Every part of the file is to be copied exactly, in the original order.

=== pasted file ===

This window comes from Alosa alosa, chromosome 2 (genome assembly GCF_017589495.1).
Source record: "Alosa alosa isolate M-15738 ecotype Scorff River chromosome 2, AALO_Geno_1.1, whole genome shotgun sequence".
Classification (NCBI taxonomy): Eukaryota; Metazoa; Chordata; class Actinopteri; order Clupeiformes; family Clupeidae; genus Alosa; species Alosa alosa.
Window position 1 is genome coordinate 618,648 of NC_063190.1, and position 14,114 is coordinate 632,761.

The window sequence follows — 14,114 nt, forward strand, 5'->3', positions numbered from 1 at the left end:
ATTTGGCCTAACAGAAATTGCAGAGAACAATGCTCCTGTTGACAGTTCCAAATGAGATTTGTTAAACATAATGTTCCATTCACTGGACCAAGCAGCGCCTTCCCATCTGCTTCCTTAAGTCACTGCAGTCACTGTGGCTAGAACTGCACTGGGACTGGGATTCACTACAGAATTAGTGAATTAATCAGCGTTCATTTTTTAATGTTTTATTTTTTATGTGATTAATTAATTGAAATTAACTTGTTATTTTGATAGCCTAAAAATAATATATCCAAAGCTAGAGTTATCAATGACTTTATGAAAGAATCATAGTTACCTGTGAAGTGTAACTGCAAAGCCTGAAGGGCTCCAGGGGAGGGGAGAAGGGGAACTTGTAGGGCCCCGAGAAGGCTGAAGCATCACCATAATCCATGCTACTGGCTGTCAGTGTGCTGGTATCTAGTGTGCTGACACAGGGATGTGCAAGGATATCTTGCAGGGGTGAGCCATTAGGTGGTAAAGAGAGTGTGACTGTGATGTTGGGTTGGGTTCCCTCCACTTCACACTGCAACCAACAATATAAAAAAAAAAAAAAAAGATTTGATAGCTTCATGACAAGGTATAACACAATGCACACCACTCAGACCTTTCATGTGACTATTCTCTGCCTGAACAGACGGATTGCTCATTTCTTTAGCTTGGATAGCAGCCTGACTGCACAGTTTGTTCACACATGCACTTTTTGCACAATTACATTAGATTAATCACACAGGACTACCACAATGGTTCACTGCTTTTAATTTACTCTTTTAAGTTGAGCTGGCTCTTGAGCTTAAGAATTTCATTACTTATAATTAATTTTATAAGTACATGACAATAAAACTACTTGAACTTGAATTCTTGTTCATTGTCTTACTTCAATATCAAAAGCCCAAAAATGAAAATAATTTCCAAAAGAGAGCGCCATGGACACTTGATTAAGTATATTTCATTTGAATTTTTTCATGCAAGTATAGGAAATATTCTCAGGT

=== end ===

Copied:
This window comes from Alosa alosa, chromosome 2 (genome assembly GCF_017589495.1).
Source record: "Alosa alosa isolate M-15738 ecotype Scorff River chromosome 2, AALO_Geno_1.1, whole genome shotgun sequence".
Classification (NCBI taxonomy): Eukaryota; Metazoa; Chordata; class Actinopteri; order Clupeiformes; family Clupeidae; genus Alosa; species Alosa alosa.
Window position 1 is genome coordinate 618,648 of NC_063190.1, and position 14,114 is coordinate 632,761.

The window sequence follows — 14,114 nt, forward strand, 5'->3', positions numbered from 1 at the left end:
ATTTGGCCTAACAGAAATTGCAGAGAACAATGCTCCTGTTGACAGTTCCAAATGAGATTTGTTAAACATAATGTTCCATTCACTGGACCAAGCAGCGCCTTCCCATCTGCTTCCTTAAGTCACTGCAGTCACTGTGGCTAGAACTGCACTGGGACTGGGATTCACTACAGAATTAGTGAATTAATCAGCGTTCATTTTTTAATGTTTTATTTTTTATGTGATTAATTAATTGAAATTAACTTGTTATTTTGATAGCCTAAAAATAATATATCCAAAGCTAGAGTTATCAATGACTTTATGAAAGAATCATAGTTACCTGTGAAGTGTAACTGCAAAGCCTGAAGGGCTCCAGGGGAGGGGAGAAGGGGAACTTGTAGGGCCCCGAGAAGGCTGAAGCATCACCATAATCCATGCTACTGGCTGTCAGTGTGCTGGTATCTAGTGTGCTGACACAGGGATGTGCAAGGATATCTTGCAGGGGTGAGCCATTAGGTGGTAAAGAGAGTGTGACTGTGATGTTGGGTTGGGTTCCCTCCACTTCACACTGCAACCAACAATATAAAAAAAAAAAAAAAAGATTTGATAGCTTCATGACAAGGTATAACACAATGCACACCACTCAGACCTTTCATGTGACTATTCTCTGCCTGAACAGACGGATTGCTCATTTCTTTAGCTTGGATAGCAGCCTGACTGCACAGTTTGTTCACACATGCACTTTTTGCACAATTACATTAGATTAATCACACAGGACTACCACAATGGTTCACTGCTTTTAATTTACTCTTTTAAGTTGAGCTGGCTCTTGAGCTTAAGAATTTCATTACTTATAATTAATTTTATAAGTACATGACAATAAAACTACTTGAACTTGAATTCTTGTTCATTGTCTTACTTCAATATCAAAAGCCCAAAAATGAAAATAATTTCCAAAAGAGAGCGCCATGGACACTTGATTAAGTATATTTCATTTGAATTTTTTCATGCAAGTATAGGAAATATTCTCAGGT